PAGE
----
Forum for Science, Industry and Business

Sponsored by:     3M 
Search our Site:

 

Blood-brain barrier building blocks forged from human stem cells

25.06.2012
The blood-brain barrier -- the filter that governs what can and cannot come into contact with the mammalian brain -- is a marvel of nature. It effectively separates circulating blood from the fluid that bathes the brain, and it keeps out bacteria, viruses and other agents that could damage it.

But the barrier can be disrupted by disease, stroke and multiple sclerosis, for example, and also is a big challenge for medicine, as it can be difficult or impossible to get therapeutic molecules through the barrier to treat neurological disorders.

Now, however, the blood-brain barrier may be poised to give up some of its secrets as researchers at the University of Wisconsin-Madison have created in the laboratory dish the cells that make up the brain's protective barrier. Writing in the June 24, 2012 edition of the journal Nature Biotechnology, the Wisconsin researchers describe transforming stem cells into endothelial cells with blood-brain barrier qualities.

Access to the specialized cells "has the potential to streamline drug discovery for neurological disease," says Eric Shusta, a UW-Madison professor of chemical and biological engineering and one of the senior authors of the new study. "You can look at tens of thousands of drug candidates and just ask the question if they have a chance to get into the brain. There is broad interest from the pharmaceutical industry."

The blood-brain barrier depends on the unique qualities of endothelial cells, the cells that make up the lining of blood vessels. In many parts of the body, the endothelial cells that line capillaries are spaced so that substances can pass through. But in the capillaries that lead to the brain, the endothelial cells nestle in tight formation, creating a semi-permeable barrier that allows some substances -- essential nutrients and metabolites -- access to the brain while keeping others -- pathogens and harmful chemicals -- locked out.

The cells described in the new Wisconsin study, which was led by Ethan S. Lippmann, now a postdoctoral fellow at the Wisconsin Institute for Discovery, and Samira M. Azarin, now a postdoctoral fellow at Northwestern University, exhibit both the active and passive regulatory qualities of those cells that make up the capillaries of the intact brain.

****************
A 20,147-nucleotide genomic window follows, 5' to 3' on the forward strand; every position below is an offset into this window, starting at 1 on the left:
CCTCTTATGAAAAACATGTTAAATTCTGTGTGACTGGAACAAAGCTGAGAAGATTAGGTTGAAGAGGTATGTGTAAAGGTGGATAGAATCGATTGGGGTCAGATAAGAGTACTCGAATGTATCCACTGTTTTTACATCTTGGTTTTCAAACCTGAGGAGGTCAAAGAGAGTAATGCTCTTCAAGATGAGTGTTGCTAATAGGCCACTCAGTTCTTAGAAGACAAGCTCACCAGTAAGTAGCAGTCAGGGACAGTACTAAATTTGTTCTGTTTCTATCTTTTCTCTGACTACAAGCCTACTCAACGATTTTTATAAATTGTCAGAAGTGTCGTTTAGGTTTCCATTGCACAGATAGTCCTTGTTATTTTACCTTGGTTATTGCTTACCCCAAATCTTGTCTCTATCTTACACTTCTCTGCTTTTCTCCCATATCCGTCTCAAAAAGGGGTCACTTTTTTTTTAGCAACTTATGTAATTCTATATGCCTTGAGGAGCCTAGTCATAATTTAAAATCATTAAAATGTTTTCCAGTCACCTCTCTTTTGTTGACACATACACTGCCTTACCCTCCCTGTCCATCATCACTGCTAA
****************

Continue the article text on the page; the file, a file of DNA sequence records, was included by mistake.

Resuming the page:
The research team coaxed both embryonic and induced pluripotent stem cells to form the endothelial cells of the blood-brain barrier. The use of induced cells, which can come from patients with specific neurological conditions, may be especially important for modeling disorders that compromise the blood-brain barrier. What's more, because the cells can be mass produced, they could be used to devise high-throughput screens for molecules that may have therapeutic value for neurological conditions or to identify existing drugs that may have neurotoxic qualities.

"The nice thing about deriving endothelial cells from induced pluripotent stem cells is that you can make disease-specific models of brain tissue that incorporate the blood-brain barrier," explains Sean Palecek, a UW-Madison professor of chemical and biological engineering and a senior author of the new report. "The cells you create will carry the genetic information of the condition you want to study."

The generation of the specialized blood-brain barrier endothelial cells, the Wisconsin researchers note, has never been done with stem cells. In addition to the potential applications to screen drugs and model pathologies of the blood-brain barrier, they may also provide a novel window for developmental biologists who are interested in how the barrier comes together and co-develops with the brain.

"Neurons develop at the same time as the endothelial cells," Shusta says, noting that, in development, the cells secrete chemical cues that help determine organ specificity.

"We don't know what all those factors are," Lippmann says. "But with this model, we can go back and look." Identifying all of the molecular factors at play as blank slate stem cells differentiate to become specialized endothelial cells could one day have clinical significance to treat stroke or tamp down the ability of brain tumors to recruit blood vessels needed to sustain cancer.